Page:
Over at Ponoko, we often make parts that are used as stencils. PETG is a popular material for this purpose as it's thin and transparent so easy to align and use. When creating your design remember to think about what needs to fit in the stencil. For instance, if it's to be used with a pen, you'll want to make sure your holes are large enough for the tip of a pen.
Because you need internal parts to stay attached for stencils to work some additional design steps are needed when creating stencils as opposed to simple cut parts.
You'll want to:
1. Add a rectangle around your design, to ensure you have a suitable amount of material around the stencil that has smooth uniform edges
2. Add bridges into the design to keep the internal parts attached.
Here is an example of a design that is not ready to be a stencil vs one that is:
Ways to achieve bridges.
1. Use a stencil font
If you are using text you may be able to find a 'stencil' font that has done the hard work for you. Just remember to expand the font to vectors before exporting your file.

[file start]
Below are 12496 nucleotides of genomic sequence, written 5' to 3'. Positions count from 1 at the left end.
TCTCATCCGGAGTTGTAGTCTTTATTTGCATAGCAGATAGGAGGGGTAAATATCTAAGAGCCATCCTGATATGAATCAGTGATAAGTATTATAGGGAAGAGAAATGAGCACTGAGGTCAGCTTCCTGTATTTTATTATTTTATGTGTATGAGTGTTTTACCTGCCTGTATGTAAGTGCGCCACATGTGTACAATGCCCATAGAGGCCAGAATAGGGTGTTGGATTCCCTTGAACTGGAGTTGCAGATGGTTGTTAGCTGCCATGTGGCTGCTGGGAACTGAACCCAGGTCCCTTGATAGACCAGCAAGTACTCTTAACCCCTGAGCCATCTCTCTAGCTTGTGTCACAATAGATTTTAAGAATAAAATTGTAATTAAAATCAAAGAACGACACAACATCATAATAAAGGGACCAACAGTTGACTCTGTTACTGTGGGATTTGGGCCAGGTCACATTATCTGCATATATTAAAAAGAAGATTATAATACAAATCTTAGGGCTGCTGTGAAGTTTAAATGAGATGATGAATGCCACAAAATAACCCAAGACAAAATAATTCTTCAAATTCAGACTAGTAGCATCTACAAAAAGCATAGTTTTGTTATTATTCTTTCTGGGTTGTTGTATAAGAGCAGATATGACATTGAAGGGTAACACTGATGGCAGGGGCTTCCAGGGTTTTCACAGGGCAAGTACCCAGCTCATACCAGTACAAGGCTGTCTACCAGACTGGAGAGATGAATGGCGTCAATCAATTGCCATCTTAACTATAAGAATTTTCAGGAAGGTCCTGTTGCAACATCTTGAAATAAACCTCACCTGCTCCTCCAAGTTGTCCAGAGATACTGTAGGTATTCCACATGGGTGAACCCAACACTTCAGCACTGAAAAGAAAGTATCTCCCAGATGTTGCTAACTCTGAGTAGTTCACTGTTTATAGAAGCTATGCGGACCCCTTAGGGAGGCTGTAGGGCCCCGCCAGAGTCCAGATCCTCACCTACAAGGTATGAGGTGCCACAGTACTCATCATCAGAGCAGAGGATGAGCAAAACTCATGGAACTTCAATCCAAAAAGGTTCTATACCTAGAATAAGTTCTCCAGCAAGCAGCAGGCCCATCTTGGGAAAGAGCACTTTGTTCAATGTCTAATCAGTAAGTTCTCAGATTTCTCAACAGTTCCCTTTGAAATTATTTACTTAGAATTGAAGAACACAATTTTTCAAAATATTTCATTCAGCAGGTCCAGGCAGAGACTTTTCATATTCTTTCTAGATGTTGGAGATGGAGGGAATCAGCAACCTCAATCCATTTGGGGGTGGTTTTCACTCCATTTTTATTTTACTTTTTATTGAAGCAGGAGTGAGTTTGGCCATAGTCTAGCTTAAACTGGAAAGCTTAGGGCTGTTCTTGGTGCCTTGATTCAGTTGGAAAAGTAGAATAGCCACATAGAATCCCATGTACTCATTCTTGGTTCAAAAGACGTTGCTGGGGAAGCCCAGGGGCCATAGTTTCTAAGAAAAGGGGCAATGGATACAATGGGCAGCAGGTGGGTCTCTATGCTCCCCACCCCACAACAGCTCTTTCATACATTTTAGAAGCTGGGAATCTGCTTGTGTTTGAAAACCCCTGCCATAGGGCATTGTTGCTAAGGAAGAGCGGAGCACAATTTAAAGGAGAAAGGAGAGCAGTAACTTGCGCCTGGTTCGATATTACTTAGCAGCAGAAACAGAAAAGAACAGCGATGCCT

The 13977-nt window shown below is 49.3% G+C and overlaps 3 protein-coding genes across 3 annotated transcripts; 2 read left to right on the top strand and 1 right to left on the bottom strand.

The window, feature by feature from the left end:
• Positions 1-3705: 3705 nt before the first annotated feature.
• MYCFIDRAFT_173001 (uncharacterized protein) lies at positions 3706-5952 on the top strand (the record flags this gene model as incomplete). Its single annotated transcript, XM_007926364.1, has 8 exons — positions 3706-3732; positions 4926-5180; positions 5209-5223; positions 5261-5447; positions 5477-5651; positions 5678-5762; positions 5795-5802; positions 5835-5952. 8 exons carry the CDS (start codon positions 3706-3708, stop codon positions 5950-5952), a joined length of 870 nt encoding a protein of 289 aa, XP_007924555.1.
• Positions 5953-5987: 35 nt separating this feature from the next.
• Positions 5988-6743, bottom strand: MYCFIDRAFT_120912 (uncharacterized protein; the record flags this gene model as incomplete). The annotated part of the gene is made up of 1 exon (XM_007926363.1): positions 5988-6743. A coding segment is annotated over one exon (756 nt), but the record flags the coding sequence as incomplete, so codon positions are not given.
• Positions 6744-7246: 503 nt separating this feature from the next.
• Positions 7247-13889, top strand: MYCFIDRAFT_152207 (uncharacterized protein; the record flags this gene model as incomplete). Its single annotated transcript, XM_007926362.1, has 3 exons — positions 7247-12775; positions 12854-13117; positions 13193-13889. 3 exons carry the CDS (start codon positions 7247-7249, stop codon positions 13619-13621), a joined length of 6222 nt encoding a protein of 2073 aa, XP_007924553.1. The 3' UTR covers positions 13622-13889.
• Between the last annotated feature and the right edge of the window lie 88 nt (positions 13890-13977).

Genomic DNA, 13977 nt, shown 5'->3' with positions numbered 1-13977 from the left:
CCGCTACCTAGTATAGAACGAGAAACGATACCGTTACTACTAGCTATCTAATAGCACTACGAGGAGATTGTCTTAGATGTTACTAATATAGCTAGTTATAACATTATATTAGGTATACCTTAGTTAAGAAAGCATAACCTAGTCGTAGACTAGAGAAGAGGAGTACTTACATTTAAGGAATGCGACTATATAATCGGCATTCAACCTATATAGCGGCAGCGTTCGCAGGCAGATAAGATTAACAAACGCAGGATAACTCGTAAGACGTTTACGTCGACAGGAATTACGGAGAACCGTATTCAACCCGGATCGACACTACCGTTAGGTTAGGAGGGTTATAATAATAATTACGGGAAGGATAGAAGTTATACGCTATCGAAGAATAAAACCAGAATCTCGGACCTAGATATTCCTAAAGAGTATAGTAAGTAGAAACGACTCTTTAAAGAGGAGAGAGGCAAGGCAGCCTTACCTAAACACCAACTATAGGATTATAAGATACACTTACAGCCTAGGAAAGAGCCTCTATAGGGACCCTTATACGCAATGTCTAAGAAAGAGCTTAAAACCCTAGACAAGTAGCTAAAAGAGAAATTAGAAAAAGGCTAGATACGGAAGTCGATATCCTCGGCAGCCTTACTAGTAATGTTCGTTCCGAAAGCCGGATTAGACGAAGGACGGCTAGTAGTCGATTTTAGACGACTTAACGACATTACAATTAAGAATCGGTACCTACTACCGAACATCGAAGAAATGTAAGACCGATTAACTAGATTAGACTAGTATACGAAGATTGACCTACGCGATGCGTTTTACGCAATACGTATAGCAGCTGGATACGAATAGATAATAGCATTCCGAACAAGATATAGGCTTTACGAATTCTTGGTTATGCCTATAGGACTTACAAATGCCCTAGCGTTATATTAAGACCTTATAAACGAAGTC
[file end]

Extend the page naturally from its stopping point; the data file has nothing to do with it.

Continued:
2. In Adobe Illustrator design software - use the Pathfinder tools
Accessible via 'Window > Pathfinder' these tools make quick work of tasks that could be otherwise extremely fiddly and time consuming.
Here the 'minus front' tool can be utilized to remove one object from another.
You can draw some small rectangles over your existing shapes and then minus them back to achieve bridges.
Check your chosen material page for the minimum feature size to determine your bridge size (aka the size of the rectangle to used in this example). Typically the smallest you want to go is 1mm.
3. In Inkscape design software - Use the difference tool
This follows the same logic as the Illustrator tools above. You can remove rectangles from your parts using 'Path > difference'
Many design softwares will have a tool similar to the ones shown above. Googling 'XXXXX software minus tool' often produces helpful content.